How to turn your home into a conference centre

by Rob Davidson

It was only a matter of time before the ‘sharing economy’ hit the meetings and events market.

The sharing economy is what you enter when you turn your physical assets (your house, your car, etc) into an income stream. The best-known examples are Airbnb, which lets you temporarily turn your home into a hotel and Park On My Drive which allows you to rent out your empty driveway or garage to motorists looking for parking facilities.

But there are about a hundred companies that have sprung up in the past couple of years, connecting people with something to rent out with people interested in hiring that something: anything from your pet to your wedding dress.

In Paris recently, I found out about SnapEvent (www.snapevent.fr), a fascinating start-up that put events planners in touch with people who have homes or parts of their homes (a terrace, garden, workshop, etc) they want to rent out as venues.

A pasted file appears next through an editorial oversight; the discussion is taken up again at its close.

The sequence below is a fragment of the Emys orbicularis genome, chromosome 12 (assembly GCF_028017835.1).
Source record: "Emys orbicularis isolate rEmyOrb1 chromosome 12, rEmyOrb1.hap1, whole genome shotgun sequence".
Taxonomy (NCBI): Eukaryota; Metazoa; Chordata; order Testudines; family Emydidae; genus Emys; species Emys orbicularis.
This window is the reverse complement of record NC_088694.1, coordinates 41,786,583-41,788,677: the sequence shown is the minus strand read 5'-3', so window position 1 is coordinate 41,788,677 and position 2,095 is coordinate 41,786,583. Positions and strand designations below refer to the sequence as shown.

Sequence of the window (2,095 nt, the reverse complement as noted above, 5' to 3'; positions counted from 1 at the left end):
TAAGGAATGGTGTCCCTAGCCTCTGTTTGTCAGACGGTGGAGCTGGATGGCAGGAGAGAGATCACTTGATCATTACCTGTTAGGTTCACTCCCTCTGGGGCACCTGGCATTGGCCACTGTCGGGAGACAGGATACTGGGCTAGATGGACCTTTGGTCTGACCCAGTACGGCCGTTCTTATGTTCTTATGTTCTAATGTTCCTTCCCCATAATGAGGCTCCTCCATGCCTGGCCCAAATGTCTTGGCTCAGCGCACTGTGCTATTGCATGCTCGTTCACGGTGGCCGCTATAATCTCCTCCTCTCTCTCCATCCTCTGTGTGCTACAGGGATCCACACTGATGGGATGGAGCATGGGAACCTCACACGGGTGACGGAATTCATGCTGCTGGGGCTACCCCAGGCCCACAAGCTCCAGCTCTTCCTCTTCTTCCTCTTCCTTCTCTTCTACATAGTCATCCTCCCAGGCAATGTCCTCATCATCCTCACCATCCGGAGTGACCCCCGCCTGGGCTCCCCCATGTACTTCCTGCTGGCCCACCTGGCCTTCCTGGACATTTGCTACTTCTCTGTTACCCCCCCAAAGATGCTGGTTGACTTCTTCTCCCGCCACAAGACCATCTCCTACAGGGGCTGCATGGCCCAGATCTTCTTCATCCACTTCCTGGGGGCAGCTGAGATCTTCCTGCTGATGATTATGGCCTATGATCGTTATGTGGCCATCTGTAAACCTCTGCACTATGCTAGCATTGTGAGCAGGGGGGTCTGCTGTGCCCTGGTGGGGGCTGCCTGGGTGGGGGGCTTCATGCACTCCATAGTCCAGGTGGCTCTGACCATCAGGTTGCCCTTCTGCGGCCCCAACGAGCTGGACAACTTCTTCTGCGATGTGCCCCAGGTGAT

SnapEvent’s slogan is ‘Organise your event in three clicks’, and that’s exactly what you can do. Just enter the number of attendees (up to 50), the type of event, and the date, and the website brings up all the options open to you, from Fred’s studio flat to Natalie’s loft-style apartment. Then you click away at a selection of caterers proposed through the same website, et voilà you have your event.

If the photos are anything to go by, most of the venues look appealing in a typical French way. But what makes this system unique is that the venues on offer are owned by private individuals, not companies. So they have names such as ‘Anna’s apartment’, ‘Virginie’s loft’, ‘Pierre’s studio’, and so on.

Quality is assured by the founders of SnapEvent, Maud and Olivier, who visit every place that applies to be on their books. Prices are competitive, but the venues appeal because they are aligned to the trend towards planners seeking more non-traditional, unusual venues with individual character. The company is already making a huge impact on the Parisian meetings and events scene; and we’re not just talking about the not-for-profiit sector here.

Household names in France such as mobile phone company, SFR; the cosmetics firm, Sephora, the energy conglomerate, Total; the bank, Société Générale; and M6, the TV company have all found funky meetings venues through SnapEvent.

Could it happen here? You bet.

Maud and Olivier have already set their sights on the next city: London. So, excuse me while I go and de-clutter my spare bedroom.

Rob Davidson

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